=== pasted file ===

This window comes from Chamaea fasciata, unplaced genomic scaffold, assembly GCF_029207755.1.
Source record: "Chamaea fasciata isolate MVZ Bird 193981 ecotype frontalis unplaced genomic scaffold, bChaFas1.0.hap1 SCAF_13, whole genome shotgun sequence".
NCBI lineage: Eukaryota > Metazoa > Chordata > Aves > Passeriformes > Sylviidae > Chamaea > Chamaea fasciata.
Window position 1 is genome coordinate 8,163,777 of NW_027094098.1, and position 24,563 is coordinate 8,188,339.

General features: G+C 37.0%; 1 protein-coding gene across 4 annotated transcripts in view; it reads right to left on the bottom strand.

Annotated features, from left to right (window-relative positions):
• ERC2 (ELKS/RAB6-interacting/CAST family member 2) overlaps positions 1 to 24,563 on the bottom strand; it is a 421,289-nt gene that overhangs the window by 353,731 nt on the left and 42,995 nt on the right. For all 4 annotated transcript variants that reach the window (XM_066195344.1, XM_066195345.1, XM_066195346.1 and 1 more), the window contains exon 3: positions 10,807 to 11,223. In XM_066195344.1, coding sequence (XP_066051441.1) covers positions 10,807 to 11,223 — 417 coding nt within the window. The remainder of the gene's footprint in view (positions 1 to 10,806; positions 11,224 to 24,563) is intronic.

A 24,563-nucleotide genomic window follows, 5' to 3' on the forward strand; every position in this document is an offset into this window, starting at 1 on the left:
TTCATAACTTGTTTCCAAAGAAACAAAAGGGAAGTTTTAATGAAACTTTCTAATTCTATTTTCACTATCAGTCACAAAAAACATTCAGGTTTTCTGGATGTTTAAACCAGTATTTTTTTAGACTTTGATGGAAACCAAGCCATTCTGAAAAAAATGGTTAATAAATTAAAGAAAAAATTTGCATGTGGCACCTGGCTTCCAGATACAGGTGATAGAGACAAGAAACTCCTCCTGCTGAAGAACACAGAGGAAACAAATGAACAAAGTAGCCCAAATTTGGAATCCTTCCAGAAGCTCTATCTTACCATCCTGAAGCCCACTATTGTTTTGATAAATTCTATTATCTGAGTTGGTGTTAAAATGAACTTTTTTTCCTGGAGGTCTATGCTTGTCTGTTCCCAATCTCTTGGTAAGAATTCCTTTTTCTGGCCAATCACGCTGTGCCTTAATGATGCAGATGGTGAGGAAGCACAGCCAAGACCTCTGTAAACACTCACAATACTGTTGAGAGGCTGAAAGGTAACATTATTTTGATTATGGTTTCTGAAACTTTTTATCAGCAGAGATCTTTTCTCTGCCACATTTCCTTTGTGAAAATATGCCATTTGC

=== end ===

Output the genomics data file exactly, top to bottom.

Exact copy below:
This window comes from Chamaea fasciata, unplaced genomic scaffold, assembly GCF_029207755.1.
Source record: "Chamaea fasciata isolate MVZ Bird 193981 ecotype frontalis unplaced genomic scaffold, bChaFas1.0.hap1 SCAF_13, whole genome shotgun sequence".
NCBI lineage: Eukaryota > Metazoa > Chordata > Aves > Passeriformes > Sylviidae > Chamaea > Chamaea fasciata.
Window position 1 is genome coordinate 8,163,777 of NW_027094098.1, and position 24,563 is coordinate 8,188,339.

General features: G+C 37.0%; 1 protein-coding gene across 4 annotated transcripts in view; it reads right to left on the bottom strand.

Annotated features, from left to right (window-relative positions):
• ERC2 (ELKS/RAB6-interacting/CAST family member 2) overlaps positions 1 to 24,563 on the bottom strand; it is a 421,289-nt gene that overhangs the window by 353,731 nt on the left and 42,995 nt on the right. For all 4 annotated transcript variants that reach the window (XM_066195344.1, XM_066195345.1, XM_066195346.1 and 1 more), the window contains exon 3: positions 10,807 to 11,223. In XM_066195344.1, coding sequence (XP_066051441.1) covers positions 10,807 to 11,223 — 417 coding nt within the window. The remainder of the gene's footprint in view (positions 1 to 10,806; positions 11,224 to 24,563) is intronic.

A 24,563-nucleotide genomic window follows, 5' to 3' on the forward strand; every position in this document is an offset into this window, starting at 1 on the left:
TTCATAACTTGTTTCCAAAGAAACAAAAGGGAAGTTTTAATGAAACTTTCTAATTCTATTTTCACTATCAGTCACAAAAAACATTCAGGTTTTCTGGATGTTTAAACCAGTATTTTTTTAGACTTTGATGGAAACCAAGCCATTCTGAAAAAAATGGTTAATAAATTAAAGAAAAAATTTGCATGTGGCACCTGGCTTCCAGATACAGGTGATAGAGACAAGAAACTCCTCCTGCTGAAGAACACAGAGGAAACAAATGAACAAAGTAGCCCAAATTTGGAATCCTTCCAGAAGCTCTATCTTACCATCCTGAAGCCCACTATTGTTTTGATAAATTCTATTATCTGAGTTGGTGTTAAAATGAACTTTTTTTCCTGGAGGTCTATGCTTGTCTGTTCCCAATCTCTTGGTAAGAATTCCTTTTTCTGGCCAATCACGCTGTGCCTTAATGATGCAGATGGTGAGGAAGCACAGCCAAGACCTCTGTAAACACTCACAATACTGTTGAGAGGCTGAAAGGTAACATTATTTTGATTATGGTTTCTGAAACTTTTTATCAGCAGAGATCTTTTCTCTGCCACATTTCCTTTGTGAAAATATGCCATTTGC